/ tutorial

<tutorial>LocalStorage with AngularJS - P.3 - Local Storage of JSON Objects</tutorial>

Welcome to the final section! We are going to cover how we can store our JSON Objects in the browser local storage for offline capabilities. I'm sure that there are going to be plenty of concerns from people about leaving data in the localstorage, and questions as to why I didn't just use cookies etc. The answer is, and probably appiles to you reading, I didn't want to use a cookie. I like to learn and repeating old practices isn't learning. In case you got here first, you can catch up with the setup topics at the links below.

  1. Installing NodeJS
  2. P.1 - MEAN less the Mongo
  3. P.2 - API Data Requests
  4. P.3 - Local Storage of JSON Objects - you are here

Let's get to it.

What we are going to want to do first is, of course, inject the LocalStorageModule into our application. If you recall, we already have the LocalStorageModule loaded in the app via the first line in our public/javascripts/app.js file.

We are going to want to configure this now. Adding a suffix will help the app determine what objects in the local storage are declared by your application. If you have a bunch of stuff then there exists the possibilty that you're going to read a similar object that may not necessarily be what you're expecting to see.
Let's add this right under our route configuration.

app.config(['localStorageServiceProvider', function(localStorageServiceProvider){  
  localStorageServiceProvider.setPrefix('myLocalStorageApp');
}]);

Next we're going to want to inject the localStorageServiceProvider into our MainCtrl. I am going to omit the controller code for berevity

...
app.controller('MainCtrl', ['$scope','$http', 'localStorageService', 
  function($scope, $http, localStorageService){
...

Before we waste any time we should check to see that your browser supports localStorage.
In your MainCtrl, perform a quick check and if it's not supported, broadcast it to your message variable.

  if(!localStorageService.isSupported){
    $scope.message = 'Your browser does not support localStorage. This app wont work offline!';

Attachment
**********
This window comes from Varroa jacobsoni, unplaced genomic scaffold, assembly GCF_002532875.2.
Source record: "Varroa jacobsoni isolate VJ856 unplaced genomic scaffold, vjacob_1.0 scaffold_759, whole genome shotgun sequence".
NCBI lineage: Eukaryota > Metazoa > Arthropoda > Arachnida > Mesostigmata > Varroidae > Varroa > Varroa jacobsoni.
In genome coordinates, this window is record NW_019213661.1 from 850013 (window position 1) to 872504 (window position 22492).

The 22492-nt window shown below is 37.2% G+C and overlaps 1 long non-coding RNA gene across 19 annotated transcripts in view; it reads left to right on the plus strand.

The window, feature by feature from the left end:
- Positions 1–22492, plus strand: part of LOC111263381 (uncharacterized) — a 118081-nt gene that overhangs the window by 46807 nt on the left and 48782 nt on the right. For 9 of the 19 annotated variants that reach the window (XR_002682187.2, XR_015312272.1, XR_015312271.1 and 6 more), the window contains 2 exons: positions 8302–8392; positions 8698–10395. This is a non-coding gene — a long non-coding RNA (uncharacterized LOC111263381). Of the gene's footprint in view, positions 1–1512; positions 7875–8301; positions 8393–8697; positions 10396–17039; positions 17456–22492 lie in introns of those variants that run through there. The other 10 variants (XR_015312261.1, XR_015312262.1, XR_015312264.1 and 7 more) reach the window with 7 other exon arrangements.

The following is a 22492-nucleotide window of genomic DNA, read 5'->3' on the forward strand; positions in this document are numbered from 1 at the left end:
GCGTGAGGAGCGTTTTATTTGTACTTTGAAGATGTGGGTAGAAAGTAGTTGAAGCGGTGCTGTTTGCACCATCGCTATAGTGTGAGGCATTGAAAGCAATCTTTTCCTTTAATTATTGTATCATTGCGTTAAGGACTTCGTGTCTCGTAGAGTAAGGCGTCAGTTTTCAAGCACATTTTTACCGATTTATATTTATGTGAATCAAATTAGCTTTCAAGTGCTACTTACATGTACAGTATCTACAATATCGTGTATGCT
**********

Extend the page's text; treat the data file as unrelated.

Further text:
}

Try refreshing your browser. If your message is still 'Check out this inventory' then you're in the clear.
The next part is where the data integrity specialists are going to be mad, I'm going to be mad, everyone's going to be mad. The idea is to have offline-esque capabilities of an application and we expect that there are going to be enough checks and balances on the server side for concurrency checks. The data will be a lot more important and a lot more compilcated than what we're displaying. Directly under your check for support, add the following code.

else{  
    //check to see if our inventory is stored in local storage.
    console.log('Checking local storage');
    $scope.inventory = localStorageService.get('inventory');

    if(!$scope.inventory){
      console.log('There is no inventory in your localStorage. Requesting Inventory from Srever');
      $http.get('/inventory') //get us some datas
      .success(function(data, status, headers, config){
        $scope.message = 'Check out this inventory';
        $scope.inventory = data;
        localStorageService.set('inventory', $scope.inventory);
      })
      .error(function(data, status, headers, config){
        $scope.message = 'Something exploded! '+data.message;
      });   
    }
    else{
      $scope.message = 'We found some data in your localStorage. Here it is!'
    }
  }

This is going to try to load the inventory from local storage. If it exists then we'll tell the user that we found some old work and have them continue to work on it. If it doesn't exist then we're going to make a request to the server and get some fresh data.
Pop open your page and press refresh. You're going to see the 'Check out this inventory!' message. If you hit refresh again, you will see the 'We found some data' message. This shows that our local storage is working! Balla-balla shot colla fo ralla.

Now go ahead and play round with it. make some changes. Make my kitten worth thousands of dollars.